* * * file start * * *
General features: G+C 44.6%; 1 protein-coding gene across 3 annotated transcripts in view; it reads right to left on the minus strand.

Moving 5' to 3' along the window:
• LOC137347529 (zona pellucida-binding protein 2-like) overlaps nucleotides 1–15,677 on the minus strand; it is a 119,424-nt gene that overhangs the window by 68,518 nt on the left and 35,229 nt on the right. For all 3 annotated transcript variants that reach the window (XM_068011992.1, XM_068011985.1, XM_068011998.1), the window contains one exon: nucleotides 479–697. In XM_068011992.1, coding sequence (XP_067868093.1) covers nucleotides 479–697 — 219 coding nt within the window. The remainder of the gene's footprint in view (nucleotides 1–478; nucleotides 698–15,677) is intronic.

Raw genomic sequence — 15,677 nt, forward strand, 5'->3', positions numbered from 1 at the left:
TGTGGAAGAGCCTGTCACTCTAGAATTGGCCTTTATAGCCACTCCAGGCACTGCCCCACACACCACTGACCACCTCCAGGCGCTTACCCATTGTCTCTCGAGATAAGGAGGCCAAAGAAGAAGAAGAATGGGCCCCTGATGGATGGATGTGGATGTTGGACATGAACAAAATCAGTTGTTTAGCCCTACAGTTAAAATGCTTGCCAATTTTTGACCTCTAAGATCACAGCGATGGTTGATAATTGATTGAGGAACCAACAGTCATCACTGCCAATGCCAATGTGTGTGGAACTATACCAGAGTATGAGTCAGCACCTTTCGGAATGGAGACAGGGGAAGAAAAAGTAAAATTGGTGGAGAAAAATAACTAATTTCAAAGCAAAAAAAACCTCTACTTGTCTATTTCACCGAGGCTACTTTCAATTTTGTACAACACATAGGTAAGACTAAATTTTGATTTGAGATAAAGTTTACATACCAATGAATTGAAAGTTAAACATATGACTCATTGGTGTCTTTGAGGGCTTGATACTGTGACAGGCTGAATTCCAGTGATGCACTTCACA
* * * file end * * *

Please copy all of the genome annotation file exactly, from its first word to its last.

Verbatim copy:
General features: G+C 44.6%; 1 protein-coding gene across 3 annotated transcripts in view; it reads right to left on the minus strand.

Moving 5' to 3' along the window:
• LOC137347529 (zona pellucida-binding protein 2-like) overlaps nucleotides 1–15,677 on the minus strand; it is a 119,424-nt gene that overhangs the window by 68,518 nt on the left and 35,229 nt on the right. For all 3 annotated transcript variants that reach the window (XM_068011992.1, XM_068011985.1, XM_068011998.1), the window contains one exon: nucleotides 479–697. In XM_068011992.1, coding sequence (XP_067868093.1) covers nucleotides 479–697 — 219 coding nt within the window. The remainder of the gene's footprint in view (nucleotides 1–478; nucleotides 698–15,677) is intronic.

Raw genomic sequence — 15,677 nt, forward strand, 5'->3', positions numbered from 1 at the left:
TGTGGAAGAGCCTGTCACTCTAGAATTGGCCTTTATAGCCACTCCAGGCACTGCCCCACACACCACTGACCACCTCCAGGCGCTTACCCATTGTCTCTCGAGATAAGGAGGCCAAAGAAGAAGAAGAATGGGCCCCTGATGGATGGATGTGGATGTTGGACATGAACAAAATCAGTTGTTTAGCCCTACAGTTAAAATGCTTGCCAATTTTTGACCTCTAAGATCACAGCGATGGTTGATAATTGATTGAGGAACCAACAGTCATCACTGCCAATGCCAATGTGTGTGGAACTATACCAGAGTATGAGTCAGCACCTTTCGGAATGGAGACAGGGGAAGAAAAAGTAAAATTGGTGGAGAAAAATAACTAATTTCAAAGCAAAAAAAACCTCTACTTGTCTATTTCACCGAGGCTACTTTCAATTTTGTACAACACATAGGTAAGACTAAATTTTGATTTGAGATAAAGTTTACATACCAATGAATTGAAAGTTAAACATATGACTCATTGGTGTCTTTGAGGGCTTGATACTGTGACAGGCTGAATTCCAGTGATGCACTTCACA